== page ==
Archive for the ‘William Cowper Dickinson’ Tag

Feast of Clarence Dickinson (May 6)   Leave a comment

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Above:  Union Theological Seminary, New York, New York, Circa 1910

Image Source = Library of Congress

Reproduction Number = LC-USZ62-74646

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CLARENCE DICKINSON (MAY 7, 1873-AUGUST 2, 1969)

U.S. Presbyterian Organist and Composer

Clarence Dickinson (1873-1969), church organist, choirmaster, and (with his wife, Adell) composer was born into a New School Presbyterian family.  Grandfather Baxter Dickinson, a professor at Auburn Seminary then Lane Theological Seminary, wrote the Auburn Declaration in 1837.  That document, in Clarence’s words,

separated the church into the old school and the new school, the conservative and the advanced.

Father William Cowper Dickinson, a Presbyterian minister, played with Harriet Beecher Stowe when he was young.  William, pastor of the Second Presbyterian Church, Lafayette, Indiana, in 1873, welcomed his son, Clarence, into the world.  Clarence, impressed with church organs since very young age, had only one destiny, for which he was well-suited.  He studied piano and organ as a youth and had become sufficiently advanced by age fifteen to assume the post of university organist at Miami University, Oxford, Ohio.  Later he attended Northwestern University, where he chose organ over classical languages.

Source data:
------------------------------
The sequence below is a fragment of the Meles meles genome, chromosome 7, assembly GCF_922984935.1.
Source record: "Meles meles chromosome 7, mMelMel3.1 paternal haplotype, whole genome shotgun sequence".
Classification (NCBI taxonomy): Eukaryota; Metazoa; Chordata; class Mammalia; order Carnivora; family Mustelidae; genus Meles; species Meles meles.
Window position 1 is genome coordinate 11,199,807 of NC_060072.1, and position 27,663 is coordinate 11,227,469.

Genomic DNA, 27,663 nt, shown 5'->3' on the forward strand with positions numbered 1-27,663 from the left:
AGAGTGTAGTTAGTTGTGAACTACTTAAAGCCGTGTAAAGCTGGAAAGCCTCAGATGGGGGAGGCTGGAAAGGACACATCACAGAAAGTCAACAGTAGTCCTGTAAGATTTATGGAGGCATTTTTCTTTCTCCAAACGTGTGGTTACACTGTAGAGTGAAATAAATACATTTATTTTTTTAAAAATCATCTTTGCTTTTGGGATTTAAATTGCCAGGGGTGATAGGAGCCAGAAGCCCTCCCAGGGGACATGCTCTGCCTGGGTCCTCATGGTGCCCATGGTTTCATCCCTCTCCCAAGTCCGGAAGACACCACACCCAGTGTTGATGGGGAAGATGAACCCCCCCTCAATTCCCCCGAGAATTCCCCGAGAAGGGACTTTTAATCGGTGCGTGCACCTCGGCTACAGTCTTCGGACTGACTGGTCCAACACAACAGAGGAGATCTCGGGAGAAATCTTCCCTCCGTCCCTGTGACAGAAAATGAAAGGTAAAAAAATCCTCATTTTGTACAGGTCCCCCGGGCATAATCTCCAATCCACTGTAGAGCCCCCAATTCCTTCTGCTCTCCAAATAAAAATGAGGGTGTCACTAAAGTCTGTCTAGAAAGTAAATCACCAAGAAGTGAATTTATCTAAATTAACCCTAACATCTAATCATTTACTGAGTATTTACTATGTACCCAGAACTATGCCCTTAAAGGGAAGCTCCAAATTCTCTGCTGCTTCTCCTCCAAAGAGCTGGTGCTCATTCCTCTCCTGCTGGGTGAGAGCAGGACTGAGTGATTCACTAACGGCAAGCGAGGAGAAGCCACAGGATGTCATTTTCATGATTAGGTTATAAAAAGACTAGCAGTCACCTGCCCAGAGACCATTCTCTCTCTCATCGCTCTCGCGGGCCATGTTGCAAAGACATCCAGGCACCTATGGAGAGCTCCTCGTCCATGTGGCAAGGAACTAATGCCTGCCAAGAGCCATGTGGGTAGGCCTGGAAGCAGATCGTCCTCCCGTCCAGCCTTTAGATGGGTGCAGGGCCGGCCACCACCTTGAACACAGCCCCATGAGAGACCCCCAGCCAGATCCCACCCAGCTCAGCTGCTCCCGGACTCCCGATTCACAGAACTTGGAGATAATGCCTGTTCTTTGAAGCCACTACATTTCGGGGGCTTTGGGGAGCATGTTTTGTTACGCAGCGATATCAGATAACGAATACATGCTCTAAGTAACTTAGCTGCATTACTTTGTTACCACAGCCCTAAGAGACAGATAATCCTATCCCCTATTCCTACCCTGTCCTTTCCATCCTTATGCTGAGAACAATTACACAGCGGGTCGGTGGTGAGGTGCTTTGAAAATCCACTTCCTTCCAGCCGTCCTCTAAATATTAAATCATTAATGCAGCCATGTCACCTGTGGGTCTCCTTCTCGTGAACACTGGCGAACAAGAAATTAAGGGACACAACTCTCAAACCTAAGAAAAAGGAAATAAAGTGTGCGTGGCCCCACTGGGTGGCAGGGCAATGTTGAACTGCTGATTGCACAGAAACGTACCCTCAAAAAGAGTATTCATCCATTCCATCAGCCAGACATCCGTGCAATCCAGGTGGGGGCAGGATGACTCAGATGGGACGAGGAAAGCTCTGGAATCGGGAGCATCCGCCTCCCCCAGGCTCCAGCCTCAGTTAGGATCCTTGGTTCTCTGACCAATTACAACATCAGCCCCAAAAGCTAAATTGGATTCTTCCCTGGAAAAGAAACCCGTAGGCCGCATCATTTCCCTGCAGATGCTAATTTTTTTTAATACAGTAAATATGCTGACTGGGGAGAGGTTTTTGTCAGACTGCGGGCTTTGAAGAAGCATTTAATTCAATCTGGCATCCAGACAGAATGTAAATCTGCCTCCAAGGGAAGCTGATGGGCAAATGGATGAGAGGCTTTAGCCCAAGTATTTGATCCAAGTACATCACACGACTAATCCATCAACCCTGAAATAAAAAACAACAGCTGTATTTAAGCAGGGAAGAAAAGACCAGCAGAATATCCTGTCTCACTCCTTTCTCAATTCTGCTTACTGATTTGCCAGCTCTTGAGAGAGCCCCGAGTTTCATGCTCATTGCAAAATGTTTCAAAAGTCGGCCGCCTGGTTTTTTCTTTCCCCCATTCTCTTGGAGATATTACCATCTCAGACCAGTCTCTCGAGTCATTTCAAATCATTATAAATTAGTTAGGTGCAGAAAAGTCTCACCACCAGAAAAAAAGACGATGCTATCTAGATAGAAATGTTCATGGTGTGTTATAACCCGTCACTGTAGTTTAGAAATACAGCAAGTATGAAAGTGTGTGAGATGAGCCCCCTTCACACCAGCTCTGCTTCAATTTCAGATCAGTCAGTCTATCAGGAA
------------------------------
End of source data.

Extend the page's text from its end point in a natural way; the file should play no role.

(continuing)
Clarence’s life from 1892 to 1909 was eventful.  For five years he played the organ at the Church of the Messiah, Chicago, Illinois.  Then, in 1897-1898, he did the same at St. James Episcopal Church in the city.  From 1898 to 1901 our saint studied organ in Berlin (1898-1899) then in Paris (1899-1901).  In Europe he met his future wife, Adell, who earned her doctorate in philosophy from Heidelberg.  They married in 1904 and she collaborated with him creatively, including on his nearly 500 choir anthems.  Clarence led the Aurora Musical Club, Aurora, Illinois, from 1901 to 1906, then organized the fifty-member Musical Arts Society, devoted to performing classic works of church music, in Chicago.

In 1909, after three years with the Musical Arts Society, our saint became the organist and choirmaster at Brick Presbyterian Church, New York, New York, a post he held for more than fifty years.  The Reverend Henry Van Dyke, pastor, once told Clarence,

It hardly seems necessary to preach; the music has said it all.

Our saint also contributed to the larger church.  He founded the School of Sacred Music at Union Theological Seminary in 1928.  And he served as the Music Editor for The Hymnal (1933), which the Presbyterian Church in the U.S.A. used for over twenty years.  Dickinson as served as the Music Editor of The Hymnal (1941) for the Evangelical and Reformed Church, a forerunner of the United Church of Christ.

Clarence Dickinson devoted his life to glorifying God via music.  His was a noble legacy.

KENNETH RANDOLPH TAYLOR

OCTOBER 28, 2013 COMMON ERA

THE FEAST OF SAINTS SIMON AND JUDE, APOSTLES AND MARTYRS

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Amended on December 9, 2013 Common Era

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Eternal God, light of the world and Creator of all that is good and lovely:

We bless your name for inspiring Clarence Dickinson and all those who

with music have filled us with desire and love for you;

through Jesus Christ our Savior, who with you and the Holy Spirit

lives and reigns, lives and reigns, one God, for ever and ever.  Amen.

1 Chronicles 29:14b-19

Psalm 90:14-17

2 Corinthians 3:1-3

John 21:15-17, 24-25

–After Holy Women, Holy Men:  Celebrating the Saints (2010), page 728